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Higher Education opinion

SA business schools must instil critical thinking among students

Business schools, even in South Africa, have taken an easy path and walked away from their intellectual responsibilities. Students are not being equipped to engage critically with questions of business at the senior level and, as a result, employers worldwide agree that MBA graduates are unable to take part in the business of the boardroom as they lack the necessary thinking skills required by high-level decision making.
vIt is up to local business schools to adopt a critical thinking approach that exercises graduates' ability to construct and take apart an argument. This will allow students to link various aspects of an organisation so as to understand the overall strategy of the business.

Dissatisfaction with MBA graduates

South Africa's employers, particularly, are not satisfied with the level of skills today's MBA graduates are taking with them into a company. MBA graduates are meant to be appropriately confident when presented with a situation or an argument. If they developed proper thinking skills during their studies at a business institution, they would not view an argument as confrontational. We all need to be humble enough to listen to an argument and engage with it before disagreeing with it.

Graduates and lecturers have a lack of appetite for the difficult. Scholars naturally want to be effective in their personal lives, so they will tend to gravitate to making fewer demands on students. As the custodians of the graduate's future, business schools need to engage students in critical thinking so that they can become leaders in their chosen professions.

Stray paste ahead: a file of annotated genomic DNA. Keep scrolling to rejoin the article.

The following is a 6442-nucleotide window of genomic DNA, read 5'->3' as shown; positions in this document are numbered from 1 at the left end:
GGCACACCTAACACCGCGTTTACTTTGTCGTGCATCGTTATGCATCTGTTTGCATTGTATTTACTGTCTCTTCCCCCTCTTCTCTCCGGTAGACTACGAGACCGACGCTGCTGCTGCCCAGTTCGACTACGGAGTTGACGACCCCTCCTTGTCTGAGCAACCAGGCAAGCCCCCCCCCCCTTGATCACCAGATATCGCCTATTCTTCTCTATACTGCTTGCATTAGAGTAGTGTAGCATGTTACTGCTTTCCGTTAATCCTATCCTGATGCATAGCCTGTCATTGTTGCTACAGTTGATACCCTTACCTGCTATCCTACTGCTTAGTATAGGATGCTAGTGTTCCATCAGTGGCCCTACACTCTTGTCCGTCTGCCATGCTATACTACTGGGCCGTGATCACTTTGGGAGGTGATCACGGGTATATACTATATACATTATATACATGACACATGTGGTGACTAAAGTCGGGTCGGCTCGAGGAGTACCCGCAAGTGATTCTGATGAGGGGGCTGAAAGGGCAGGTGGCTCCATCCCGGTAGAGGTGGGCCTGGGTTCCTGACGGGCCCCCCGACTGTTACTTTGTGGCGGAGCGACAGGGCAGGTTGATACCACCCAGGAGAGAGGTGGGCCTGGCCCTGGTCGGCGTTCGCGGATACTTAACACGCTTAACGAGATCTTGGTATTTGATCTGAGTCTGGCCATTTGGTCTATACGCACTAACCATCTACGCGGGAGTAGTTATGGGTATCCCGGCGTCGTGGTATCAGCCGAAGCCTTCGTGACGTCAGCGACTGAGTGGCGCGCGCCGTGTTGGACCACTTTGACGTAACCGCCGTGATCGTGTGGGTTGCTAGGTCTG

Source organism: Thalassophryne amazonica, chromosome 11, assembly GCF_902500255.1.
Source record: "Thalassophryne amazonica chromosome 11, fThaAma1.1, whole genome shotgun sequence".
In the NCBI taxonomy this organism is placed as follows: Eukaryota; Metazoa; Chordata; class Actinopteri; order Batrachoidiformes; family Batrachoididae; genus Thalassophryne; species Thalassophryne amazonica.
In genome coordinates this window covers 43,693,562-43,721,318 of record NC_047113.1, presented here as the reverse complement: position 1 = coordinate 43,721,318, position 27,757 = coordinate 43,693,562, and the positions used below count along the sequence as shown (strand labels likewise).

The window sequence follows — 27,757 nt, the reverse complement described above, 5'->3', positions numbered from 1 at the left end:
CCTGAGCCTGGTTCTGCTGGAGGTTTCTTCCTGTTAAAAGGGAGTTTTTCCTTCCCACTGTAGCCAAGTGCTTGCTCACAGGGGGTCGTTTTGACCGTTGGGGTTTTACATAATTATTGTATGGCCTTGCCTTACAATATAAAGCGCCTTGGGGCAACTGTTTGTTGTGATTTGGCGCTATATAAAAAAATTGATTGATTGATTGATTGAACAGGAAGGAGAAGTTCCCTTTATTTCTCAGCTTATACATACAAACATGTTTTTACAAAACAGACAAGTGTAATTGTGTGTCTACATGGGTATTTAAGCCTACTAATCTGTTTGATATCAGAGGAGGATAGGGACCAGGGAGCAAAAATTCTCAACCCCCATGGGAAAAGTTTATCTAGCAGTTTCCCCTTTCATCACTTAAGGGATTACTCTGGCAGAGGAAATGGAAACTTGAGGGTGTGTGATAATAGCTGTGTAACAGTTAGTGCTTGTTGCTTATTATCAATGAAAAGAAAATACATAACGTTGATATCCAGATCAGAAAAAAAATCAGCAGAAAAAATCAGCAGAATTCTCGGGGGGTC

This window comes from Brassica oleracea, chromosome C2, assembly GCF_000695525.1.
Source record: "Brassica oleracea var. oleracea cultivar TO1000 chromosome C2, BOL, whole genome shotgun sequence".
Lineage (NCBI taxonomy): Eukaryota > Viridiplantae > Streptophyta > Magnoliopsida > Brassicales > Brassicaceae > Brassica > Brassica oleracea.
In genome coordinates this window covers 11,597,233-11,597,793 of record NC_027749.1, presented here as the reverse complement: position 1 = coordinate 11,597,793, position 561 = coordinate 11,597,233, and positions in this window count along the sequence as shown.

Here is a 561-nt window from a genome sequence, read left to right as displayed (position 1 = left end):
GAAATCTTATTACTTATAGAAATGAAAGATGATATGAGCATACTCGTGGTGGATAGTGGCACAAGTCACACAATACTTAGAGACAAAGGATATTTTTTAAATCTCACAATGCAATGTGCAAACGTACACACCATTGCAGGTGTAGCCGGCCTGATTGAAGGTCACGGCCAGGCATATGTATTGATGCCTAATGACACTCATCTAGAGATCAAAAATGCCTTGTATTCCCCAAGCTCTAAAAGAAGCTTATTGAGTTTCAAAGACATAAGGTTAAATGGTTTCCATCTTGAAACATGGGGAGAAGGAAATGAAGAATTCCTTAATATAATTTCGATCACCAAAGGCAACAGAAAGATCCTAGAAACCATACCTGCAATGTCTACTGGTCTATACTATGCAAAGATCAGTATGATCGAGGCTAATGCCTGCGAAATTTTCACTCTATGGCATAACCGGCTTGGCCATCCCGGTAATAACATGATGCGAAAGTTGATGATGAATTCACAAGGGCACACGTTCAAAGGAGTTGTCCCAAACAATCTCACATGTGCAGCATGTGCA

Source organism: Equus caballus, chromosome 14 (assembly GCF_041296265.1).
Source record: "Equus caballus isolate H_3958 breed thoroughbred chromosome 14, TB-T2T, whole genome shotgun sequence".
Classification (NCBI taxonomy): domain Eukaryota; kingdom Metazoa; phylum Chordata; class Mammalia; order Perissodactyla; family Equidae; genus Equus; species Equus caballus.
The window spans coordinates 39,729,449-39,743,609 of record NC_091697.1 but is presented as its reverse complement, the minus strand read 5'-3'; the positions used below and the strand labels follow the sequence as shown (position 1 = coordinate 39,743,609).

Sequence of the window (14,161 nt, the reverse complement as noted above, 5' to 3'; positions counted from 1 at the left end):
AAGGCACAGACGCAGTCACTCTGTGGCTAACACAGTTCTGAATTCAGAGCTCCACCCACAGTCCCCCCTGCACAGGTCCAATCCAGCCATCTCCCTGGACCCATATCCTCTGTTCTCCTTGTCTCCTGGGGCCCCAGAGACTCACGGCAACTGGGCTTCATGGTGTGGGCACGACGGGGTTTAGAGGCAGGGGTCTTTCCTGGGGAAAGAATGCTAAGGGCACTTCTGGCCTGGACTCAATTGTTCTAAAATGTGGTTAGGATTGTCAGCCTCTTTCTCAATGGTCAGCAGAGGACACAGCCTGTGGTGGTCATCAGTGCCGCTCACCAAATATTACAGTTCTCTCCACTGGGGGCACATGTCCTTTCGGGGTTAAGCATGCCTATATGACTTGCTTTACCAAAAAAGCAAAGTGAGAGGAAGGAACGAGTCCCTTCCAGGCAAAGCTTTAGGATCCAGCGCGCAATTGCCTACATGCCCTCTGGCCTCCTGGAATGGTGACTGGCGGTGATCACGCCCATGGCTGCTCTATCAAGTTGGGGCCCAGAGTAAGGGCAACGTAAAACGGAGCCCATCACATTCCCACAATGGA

In order to produce MBA graduates who possess these high-level thinking skills and the ability to plan for and handle uncertain situations effectively, both lecturers and graduates need to be encouraged to engage in approaches that promote these skills.

Critical-thinking approach

The USB implemented a critical-thinking approach 18 months ago by introducing student feedback forms, whereby students marked lecturers according to their ability to help them construct arguments better and to see problems in an integrated way. This method of reviewing has encouraged lecturers to challenge students to step outside of their comfort zones when constructing an argument.

Business schools have a long history of presenting complicated case studies to students, rather than grouping these case studies into subjects such as human resources, logistics and supply chain and accounting. By looking at the case studies from various directions and working on a set of problems in the company, they hoped that the student would somehow be able to make sense out of the strategy of the business.

There are roughly 6500 business schools in the world. This means that there is a natural market tendency to follow, rather than to differentiate oneself in the business of MBA teaching. However, business schools need to start innovating their teaching methods in order to stimulate their students intellectually and meet the changing needs of businesses.

Ability to argue and think is essential

No longer can business schools rely on an approach that relies on knowledge, whereby students simply absorb information, or the explanation of case studies only; intellectual skills - the ability to argue and think - are essential. Business schools need to adopt an integrated approach to their education, that is, encourage the student on the personal development journey, not just in leadership, but in an intellectual sense as well. By acquiring the ability to criticise and argue, formulate their own arguments and seeing the world as an ambiguous place rather than a single reality, students will develop into leaders who have impact at the senior level.

This is why our focus at the USB is on developing the critical-thinking capabilities of our students, so that they are better equipped to deal with tough situations in the boardroom.
    
 

About the author

Professor John Powell is director of the University of Stellenbosch Business School.
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